Most academic skills can be taught more or less through a lesson plan.  If I want to teach fractions, for example, I might start by demonstrating how we can take a whole pizza and divide it into several parts.  I will show my students how to move from a concrete principle to an abstract understanding in a logical, systematic way.  I will demonstrate and model for them how to solve specific types of problems, and then they will solve problems in small groups and eventually on their own.  I will know they have mastered any given objective when they perform well on an assessment.  It is rewarding to guide students along the way as they become more proficient and independent in their academic skills, and I can see evidence that my simple lesson plans are effective.
            Yet there are lessons that children learn that will never be on a lesson plan except the lesson plan God writes specifically for them.  Children come to us as educators and tell us, “My mom and dad broke up,” when they are coping with their parents’ recent separation.  Or they come into our class in the morning and say, “It was not a good weekend because my grandma died.”  Or an eight-year old boy quietly and discreetly takes a box of tissues and places it on his desk because a beloved dog passed away, and he silently mourns the loss of his companion.  
            Our life here on Earth has this way of knocking us all down at times, and it is at those times that our faith in God sustains us and helps us find meaning in the challenges we face.  I teach at an Episcopal School because my deep faith in God is the most powerful tool I have as an educator.  I have to veer off script at times, and at these times I have the most human and spiritual interactions with my students.  “God loves you,” and “I believe in heaven,” I say with tears in my eyes as I look directly at a student and give him or her a hug.  I wipe my tears away, get a tissue, take a deep breath, and we pray together.  I can feel the power of the Holy Spirit at these times.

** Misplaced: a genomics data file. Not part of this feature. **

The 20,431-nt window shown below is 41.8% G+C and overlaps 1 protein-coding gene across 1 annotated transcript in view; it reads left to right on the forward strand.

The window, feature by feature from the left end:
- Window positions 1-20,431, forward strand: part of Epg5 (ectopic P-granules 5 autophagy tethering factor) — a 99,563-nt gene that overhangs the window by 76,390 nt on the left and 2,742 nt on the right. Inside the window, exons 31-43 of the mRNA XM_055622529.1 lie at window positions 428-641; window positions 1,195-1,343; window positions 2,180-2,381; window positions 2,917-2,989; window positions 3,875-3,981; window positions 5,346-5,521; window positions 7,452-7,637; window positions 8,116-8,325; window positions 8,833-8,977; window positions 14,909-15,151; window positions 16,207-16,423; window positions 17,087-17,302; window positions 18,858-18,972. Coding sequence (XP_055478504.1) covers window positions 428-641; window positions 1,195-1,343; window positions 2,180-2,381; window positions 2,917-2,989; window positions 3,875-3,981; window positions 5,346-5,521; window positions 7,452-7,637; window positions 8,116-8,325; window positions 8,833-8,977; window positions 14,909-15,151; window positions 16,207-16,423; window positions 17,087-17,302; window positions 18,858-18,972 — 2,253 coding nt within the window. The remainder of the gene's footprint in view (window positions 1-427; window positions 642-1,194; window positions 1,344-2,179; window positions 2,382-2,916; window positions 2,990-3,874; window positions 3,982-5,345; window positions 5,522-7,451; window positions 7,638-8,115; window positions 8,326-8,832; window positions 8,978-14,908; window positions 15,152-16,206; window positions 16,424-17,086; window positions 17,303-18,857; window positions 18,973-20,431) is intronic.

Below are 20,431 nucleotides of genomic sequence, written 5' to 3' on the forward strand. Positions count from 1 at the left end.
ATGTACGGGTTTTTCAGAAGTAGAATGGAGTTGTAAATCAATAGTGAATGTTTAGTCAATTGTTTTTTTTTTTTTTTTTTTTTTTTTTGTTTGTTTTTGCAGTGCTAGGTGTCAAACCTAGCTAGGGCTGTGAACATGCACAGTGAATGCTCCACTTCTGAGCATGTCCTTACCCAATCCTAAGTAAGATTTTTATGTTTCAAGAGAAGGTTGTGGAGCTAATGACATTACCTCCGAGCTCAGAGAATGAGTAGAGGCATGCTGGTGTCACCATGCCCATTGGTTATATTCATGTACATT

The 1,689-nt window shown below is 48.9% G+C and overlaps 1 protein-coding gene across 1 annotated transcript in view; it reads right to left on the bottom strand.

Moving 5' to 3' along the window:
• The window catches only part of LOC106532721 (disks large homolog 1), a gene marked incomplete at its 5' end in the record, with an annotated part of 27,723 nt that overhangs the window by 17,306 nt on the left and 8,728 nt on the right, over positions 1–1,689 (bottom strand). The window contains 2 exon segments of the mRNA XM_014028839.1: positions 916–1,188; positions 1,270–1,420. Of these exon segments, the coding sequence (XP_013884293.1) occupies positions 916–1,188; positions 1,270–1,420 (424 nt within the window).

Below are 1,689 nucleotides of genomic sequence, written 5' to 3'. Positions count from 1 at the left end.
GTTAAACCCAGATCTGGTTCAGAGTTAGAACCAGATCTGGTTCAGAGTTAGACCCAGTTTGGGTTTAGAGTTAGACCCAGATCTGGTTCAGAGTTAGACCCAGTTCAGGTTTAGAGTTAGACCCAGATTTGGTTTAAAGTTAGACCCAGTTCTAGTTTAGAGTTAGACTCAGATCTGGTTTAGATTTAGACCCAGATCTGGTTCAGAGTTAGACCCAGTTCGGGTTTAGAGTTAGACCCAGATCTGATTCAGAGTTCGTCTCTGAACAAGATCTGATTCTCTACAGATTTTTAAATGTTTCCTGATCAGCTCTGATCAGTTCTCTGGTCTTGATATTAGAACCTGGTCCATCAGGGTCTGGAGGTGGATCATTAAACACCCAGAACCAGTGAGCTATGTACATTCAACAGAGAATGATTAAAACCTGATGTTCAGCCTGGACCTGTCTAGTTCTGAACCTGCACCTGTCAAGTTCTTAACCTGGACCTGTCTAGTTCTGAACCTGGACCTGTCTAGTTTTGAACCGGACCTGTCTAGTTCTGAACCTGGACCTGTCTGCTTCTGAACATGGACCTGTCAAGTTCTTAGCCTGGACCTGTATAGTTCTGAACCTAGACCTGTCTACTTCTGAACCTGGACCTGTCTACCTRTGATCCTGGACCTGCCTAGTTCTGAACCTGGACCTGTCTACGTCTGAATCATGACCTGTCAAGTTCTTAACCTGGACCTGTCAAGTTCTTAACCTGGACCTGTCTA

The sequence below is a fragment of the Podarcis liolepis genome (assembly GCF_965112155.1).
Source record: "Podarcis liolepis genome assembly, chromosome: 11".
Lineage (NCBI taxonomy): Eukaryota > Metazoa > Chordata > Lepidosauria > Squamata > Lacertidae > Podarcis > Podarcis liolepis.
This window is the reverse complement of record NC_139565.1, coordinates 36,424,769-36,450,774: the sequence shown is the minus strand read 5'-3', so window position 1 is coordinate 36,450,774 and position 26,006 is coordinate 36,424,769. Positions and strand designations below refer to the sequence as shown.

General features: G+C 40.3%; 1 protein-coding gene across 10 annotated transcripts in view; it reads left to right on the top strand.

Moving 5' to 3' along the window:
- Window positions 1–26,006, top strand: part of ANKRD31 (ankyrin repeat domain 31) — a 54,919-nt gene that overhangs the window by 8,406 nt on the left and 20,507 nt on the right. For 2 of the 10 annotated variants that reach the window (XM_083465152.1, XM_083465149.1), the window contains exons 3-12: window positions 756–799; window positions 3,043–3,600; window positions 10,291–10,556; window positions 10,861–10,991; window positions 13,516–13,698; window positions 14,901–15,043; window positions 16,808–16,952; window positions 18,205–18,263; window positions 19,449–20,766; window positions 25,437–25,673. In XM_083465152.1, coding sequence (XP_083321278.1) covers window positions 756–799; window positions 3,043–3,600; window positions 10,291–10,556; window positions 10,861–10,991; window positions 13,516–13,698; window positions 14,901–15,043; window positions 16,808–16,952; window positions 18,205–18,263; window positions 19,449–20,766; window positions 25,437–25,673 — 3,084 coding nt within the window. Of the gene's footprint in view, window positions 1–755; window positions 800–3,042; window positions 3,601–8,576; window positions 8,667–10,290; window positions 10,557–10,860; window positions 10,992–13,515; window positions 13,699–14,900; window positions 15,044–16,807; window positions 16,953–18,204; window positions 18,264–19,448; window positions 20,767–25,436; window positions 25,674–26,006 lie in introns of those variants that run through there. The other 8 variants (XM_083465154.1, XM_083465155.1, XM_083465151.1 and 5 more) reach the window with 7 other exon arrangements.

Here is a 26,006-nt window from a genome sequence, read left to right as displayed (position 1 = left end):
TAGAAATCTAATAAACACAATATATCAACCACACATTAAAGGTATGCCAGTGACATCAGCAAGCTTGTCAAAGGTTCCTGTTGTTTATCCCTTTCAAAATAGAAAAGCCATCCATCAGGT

Spiritual growth and development are messy, and there is absolutely no concrete to abstract trajectory.  I cannot measure on a simple assessment whether my instruction was effective, because faith journeys must not be instructed but modeled. Being part of a community that regularly worships together, prays together, and learns about the life of Jesus is fulfilling to me, and pushes me to reflect on my own journey as a child of God. 
            I love teaching at an Episcopal School because I hold myself to a high standard as a professional to prepare my students for success in their future academic endeavors.  I spend the majority of my time preparing, executing, and reflecting on their academic progress so they are prepared to grow up to take positions as service-oriented leaders in our community.  In the midst of the classroom, however, is a wooden cross and we pray each day before school begins, as well as before we eat lunch.  We set aside time to thank God for the goodness he brings to us.  When I teach with God’s love, my heart is full of compassion and empathy.  I can be certain that a child’s experience of acceptance and unconditional love in a faith-based community will nourish his or her spiritual growth and foster resilience and goodness on the complicated journey to adulthood.  In my classroom, as in my heart, God plays not a peripheral role, but rather, a common core and as he lovingly and steadfastly directs from above.